by Adam Ferguson
There is a place beyond the mountains of the Great Dividing Range, lost to the shining lights of Australia’s suburban sprawl. Known vaguely, if romantically, as the outback, or the bush, it has no demarcated border but refers to the nation’s vast, sparsely populated interior — 73 percent of Australia’s territory — more than two million square miles — dotted with 5 percent of its 24 million people.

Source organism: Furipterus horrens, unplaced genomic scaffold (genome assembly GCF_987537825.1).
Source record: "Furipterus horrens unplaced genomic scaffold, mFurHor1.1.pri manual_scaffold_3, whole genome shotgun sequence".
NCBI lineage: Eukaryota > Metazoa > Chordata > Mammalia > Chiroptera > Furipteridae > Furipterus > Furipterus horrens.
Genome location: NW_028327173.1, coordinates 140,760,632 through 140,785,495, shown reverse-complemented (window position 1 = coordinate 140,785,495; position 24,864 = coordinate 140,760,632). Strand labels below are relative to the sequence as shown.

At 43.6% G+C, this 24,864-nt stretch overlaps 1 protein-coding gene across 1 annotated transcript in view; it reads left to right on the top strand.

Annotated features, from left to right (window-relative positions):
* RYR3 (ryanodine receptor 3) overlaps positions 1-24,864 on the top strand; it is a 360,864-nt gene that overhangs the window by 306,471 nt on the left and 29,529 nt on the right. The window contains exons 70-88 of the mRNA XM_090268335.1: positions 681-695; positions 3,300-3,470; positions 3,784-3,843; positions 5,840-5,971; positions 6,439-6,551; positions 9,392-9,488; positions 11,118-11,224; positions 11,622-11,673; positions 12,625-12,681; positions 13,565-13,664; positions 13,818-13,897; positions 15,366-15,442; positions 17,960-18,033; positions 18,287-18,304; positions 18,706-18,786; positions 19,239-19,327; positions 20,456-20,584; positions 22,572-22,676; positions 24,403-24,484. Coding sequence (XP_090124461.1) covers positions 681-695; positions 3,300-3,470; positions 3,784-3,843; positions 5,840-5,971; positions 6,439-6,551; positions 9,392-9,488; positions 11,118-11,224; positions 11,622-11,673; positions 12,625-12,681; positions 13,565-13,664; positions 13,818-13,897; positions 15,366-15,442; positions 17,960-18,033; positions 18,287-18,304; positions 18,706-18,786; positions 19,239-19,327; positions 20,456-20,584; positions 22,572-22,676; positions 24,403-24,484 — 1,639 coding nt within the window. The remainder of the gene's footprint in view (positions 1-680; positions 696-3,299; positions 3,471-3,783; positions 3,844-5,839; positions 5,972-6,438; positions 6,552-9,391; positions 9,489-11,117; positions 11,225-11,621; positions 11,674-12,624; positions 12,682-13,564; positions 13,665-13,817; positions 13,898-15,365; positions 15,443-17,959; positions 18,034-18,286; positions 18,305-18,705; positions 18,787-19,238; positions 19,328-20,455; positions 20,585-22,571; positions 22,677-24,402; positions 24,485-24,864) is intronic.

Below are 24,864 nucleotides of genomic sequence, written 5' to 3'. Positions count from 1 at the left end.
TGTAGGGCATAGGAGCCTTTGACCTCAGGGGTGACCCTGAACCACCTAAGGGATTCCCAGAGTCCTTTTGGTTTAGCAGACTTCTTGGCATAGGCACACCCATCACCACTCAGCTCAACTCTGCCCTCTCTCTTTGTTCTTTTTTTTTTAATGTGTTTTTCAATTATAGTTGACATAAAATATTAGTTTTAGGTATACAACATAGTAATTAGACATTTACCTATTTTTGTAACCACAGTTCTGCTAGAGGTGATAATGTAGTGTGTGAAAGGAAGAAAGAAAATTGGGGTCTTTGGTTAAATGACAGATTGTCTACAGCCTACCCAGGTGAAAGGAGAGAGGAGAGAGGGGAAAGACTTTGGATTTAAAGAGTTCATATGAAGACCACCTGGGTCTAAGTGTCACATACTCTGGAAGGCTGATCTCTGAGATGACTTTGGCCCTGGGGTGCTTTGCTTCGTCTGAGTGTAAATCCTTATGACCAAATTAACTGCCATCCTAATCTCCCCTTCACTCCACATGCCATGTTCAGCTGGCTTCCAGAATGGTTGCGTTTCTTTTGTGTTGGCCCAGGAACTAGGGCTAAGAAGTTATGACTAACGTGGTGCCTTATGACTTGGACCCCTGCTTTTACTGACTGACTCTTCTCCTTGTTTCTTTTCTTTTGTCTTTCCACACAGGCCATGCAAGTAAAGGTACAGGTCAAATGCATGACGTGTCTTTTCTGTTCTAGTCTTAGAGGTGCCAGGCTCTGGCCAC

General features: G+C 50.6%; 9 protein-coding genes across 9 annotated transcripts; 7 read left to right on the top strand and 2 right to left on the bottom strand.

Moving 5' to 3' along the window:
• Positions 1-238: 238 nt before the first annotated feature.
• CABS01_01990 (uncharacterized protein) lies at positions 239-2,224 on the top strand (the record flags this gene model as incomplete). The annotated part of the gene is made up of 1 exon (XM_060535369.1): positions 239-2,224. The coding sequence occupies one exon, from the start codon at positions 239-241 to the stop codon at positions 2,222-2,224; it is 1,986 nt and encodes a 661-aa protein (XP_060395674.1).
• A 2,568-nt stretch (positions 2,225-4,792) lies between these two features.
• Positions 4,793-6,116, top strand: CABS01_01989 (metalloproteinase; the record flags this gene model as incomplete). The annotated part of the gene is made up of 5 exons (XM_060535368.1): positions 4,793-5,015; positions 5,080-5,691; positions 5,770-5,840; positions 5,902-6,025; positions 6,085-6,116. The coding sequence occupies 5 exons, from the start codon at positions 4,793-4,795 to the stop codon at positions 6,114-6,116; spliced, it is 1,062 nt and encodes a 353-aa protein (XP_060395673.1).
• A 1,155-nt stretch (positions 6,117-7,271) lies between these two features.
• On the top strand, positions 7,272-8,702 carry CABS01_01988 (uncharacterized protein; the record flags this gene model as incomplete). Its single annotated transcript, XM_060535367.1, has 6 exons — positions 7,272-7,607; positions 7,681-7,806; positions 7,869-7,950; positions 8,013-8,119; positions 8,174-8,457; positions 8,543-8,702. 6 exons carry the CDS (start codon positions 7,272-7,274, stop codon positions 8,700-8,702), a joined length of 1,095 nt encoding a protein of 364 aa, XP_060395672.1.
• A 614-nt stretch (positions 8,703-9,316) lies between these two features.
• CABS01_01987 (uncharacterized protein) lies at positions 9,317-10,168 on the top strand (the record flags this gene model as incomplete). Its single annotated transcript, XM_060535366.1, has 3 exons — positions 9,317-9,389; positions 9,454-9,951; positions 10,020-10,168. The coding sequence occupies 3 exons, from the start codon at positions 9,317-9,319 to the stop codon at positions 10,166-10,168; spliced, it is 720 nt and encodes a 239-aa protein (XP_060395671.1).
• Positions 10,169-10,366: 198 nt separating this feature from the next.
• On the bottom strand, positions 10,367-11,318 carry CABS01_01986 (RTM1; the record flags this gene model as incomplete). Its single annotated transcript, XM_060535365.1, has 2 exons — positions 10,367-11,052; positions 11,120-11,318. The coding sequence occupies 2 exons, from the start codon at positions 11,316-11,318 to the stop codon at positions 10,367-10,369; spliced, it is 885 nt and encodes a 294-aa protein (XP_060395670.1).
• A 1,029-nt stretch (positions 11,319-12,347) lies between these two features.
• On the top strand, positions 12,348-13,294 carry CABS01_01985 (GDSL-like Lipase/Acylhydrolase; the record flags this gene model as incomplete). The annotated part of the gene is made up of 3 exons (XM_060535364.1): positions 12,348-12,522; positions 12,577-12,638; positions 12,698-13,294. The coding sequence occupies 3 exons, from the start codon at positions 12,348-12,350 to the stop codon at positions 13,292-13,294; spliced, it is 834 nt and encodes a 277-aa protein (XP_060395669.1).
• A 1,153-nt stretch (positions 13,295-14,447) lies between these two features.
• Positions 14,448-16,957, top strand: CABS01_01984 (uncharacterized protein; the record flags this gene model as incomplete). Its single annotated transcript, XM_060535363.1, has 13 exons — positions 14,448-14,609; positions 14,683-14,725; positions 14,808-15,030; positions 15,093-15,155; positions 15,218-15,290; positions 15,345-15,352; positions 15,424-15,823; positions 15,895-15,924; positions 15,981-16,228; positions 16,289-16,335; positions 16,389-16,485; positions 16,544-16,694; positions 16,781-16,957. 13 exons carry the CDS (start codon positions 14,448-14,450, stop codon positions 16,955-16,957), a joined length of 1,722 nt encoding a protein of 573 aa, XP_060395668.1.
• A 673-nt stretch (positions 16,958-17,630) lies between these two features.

It has been mythologised in poetry and song, made horrific in films like “Wake in Fright,” and infused into Australia’s history and psyche. Yet few Australians, including myself, have fully explored its realities.
Adam Ferguson, an Australian photographer, has covered geopolitical issues the world over, from India and Greece to Afghanistan and, more recently, Niger. Earlier this year he returned to his home country and embarked on a three-month, 12,000-mile odyssey across Australia’s vast interior. His resulting report, “Through the Outback,” explores the land and its people — and the complicated, evolving relationship that binds them.
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- June 11, 2017 - September 18, 2017
8:00 am - 5:00 pm